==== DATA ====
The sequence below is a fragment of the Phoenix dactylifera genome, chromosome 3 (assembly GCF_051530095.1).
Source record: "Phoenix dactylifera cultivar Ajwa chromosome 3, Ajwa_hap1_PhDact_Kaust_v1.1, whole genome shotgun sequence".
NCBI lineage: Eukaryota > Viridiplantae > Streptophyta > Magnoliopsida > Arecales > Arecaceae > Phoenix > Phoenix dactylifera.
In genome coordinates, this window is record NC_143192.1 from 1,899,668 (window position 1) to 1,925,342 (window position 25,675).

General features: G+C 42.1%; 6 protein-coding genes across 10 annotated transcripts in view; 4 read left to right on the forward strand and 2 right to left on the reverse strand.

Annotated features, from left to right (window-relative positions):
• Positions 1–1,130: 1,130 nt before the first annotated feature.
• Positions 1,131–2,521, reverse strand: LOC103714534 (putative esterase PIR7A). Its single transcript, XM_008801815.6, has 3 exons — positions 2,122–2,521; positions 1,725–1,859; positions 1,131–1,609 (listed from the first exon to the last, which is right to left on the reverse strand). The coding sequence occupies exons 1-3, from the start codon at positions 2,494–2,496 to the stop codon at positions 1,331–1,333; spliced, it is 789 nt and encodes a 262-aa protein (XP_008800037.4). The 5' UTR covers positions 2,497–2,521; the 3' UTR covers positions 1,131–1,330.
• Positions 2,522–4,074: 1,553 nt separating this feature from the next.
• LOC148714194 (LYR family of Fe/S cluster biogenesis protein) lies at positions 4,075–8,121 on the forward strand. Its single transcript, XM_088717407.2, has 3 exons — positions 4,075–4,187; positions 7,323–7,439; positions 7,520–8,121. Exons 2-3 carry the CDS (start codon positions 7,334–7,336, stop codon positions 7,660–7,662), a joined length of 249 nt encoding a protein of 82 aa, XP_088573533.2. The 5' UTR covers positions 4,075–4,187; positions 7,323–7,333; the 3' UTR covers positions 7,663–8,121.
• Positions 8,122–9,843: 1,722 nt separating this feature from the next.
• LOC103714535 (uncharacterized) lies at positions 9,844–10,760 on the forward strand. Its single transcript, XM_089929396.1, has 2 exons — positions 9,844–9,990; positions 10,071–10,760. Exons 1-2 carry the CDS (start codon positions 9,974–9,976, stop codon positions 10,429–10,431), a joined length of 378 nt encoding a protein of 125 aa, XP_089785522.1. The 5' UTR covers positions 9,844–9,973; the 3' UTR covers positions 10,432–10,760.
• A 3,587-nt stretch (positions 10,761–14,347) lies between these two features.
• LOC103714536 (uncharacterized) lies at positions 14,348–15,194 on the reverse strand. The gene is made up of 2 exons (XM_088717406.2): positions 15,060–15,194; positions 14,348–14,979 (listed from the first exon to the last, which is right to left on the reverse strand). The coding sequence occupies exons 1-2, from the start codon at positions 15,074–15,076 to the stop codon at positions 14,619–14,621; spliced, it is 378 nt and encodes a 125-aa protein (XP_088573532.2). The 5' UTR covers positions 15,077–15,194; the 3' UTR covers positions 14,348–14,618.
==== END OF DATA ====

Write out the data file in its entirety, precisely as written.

The sequence below is a fragment of the Phoenix dactylifera genome, chromosome 3 (assembly GCF_051530095.1).
Source record: "Phoenix dactylifera cultivar Ajwa chromosome 3, Ajwa_hap1_PhDact_Kaust_v1.1, whole genome shotgun sequence".
NCBI lineage: Eukaryota > Viridiplantae > Streptophyta > Magnoliopsida > Arecales > Arecaceae > Phoenix > Phoenix dactylifera.
In genome coordinates, this window is record NC_143192.1 from 1,899,668 (window position 1) to 1,925,342 (window position 25,675).

General features: G+C 42.1%; 6 protein-coding genes across 10 annotated transcripts in view; 4 read left to right on the forward strand and 2 right to left on the reverse strand.

Annotated features, from left to right (window-relative positions):
• Positions 1–1,130: 1,130 nt before the first annotated feature.
• Positions 1,131–2,521, reverse strand: LOC103714534 (putative esterase PIR7A). Its single transcript, XM_008801815.6, has 3 exons — positions 2,122–2,521; positions 1,725–1,859; positions 1,131–1,609 (listed from the first exon to the last, which is right to left on the reverse strand). The coding sequence occupies exons 1-3, from the start codon at positions 2,494–2,496 to the stop codon at positions 1,331–1,333; spliced, it is 789 nt and encodes a 262-aa protein (XP_008800037.4). The 5' UTR covers positions 2,497–2,521; the 3' UTR covers positions 1,131–1,330.
• Positions 2,522–4,074: 1,553 nt separating this feature from the next.
• LOC148714194 (LYR family of Fe/S cluster biogenesis protein) lies at positions 4,075–8,121 on the forward strand. Its single transcript, XM_088717407.2, has 3 exons — positions 4,075–4,187; positions 7,323–7,439; positions 7,520–8,121. Exons 2-3 carry the CDS (start codon positions 7,334–7,336, stop codon positions 7,660–7,662), a joined length of 249 nt encoding a protein of 82 aa, XP_088573533.2. The 5' UTR covers positions 4,075–4,187; positions 7,323–7,333; the 3' UTR covers positions 7,663–8,121.
• Positions 8,122–9,843: 1,722 nt separating this feature from the next.
• LOC103714535 (uncharacterized) lies at positions 9,844–10,760 on the forward strand. Its single transcript, XM_089929396.1, has 2 exons — positions 9,844–9,990; positions 10,071–10,760. Exons 1-2 carry the CDS (start codon positions 9,974–9,976, stop codon positions 10,429–10,431), a joined length of 378 nt encoding a protein of 125 aa, XP_089785522.1. The 5' UTR covers positions 9,844–9,973; the 3' UTR covers positions 10,432–10,760.
• A 3,587-nt stretch (positions 10,761–14,347) lies between these two features.
• LOC103714536 (uncharacterized) lies at positions 14,348–15,194 on the reverse strand. The gene is made up of 2 exons (XM_088717406.2): positions 15,060–15,194; positions 14,348–14,979 (listed from the first exon to the last, which is right to left on the reverse strand). The coding sequence occupies exons 1-2, from the start codon at positions 15,074–15,076 to the stop codon at positions 14,619–14,621; spliced, it is 378 nt and encodes a 125-aa protein (XP_088573532.2). The 5' UTR covers positions 15,077–15,194; the 3' UTR covers positions 14,348–14,618.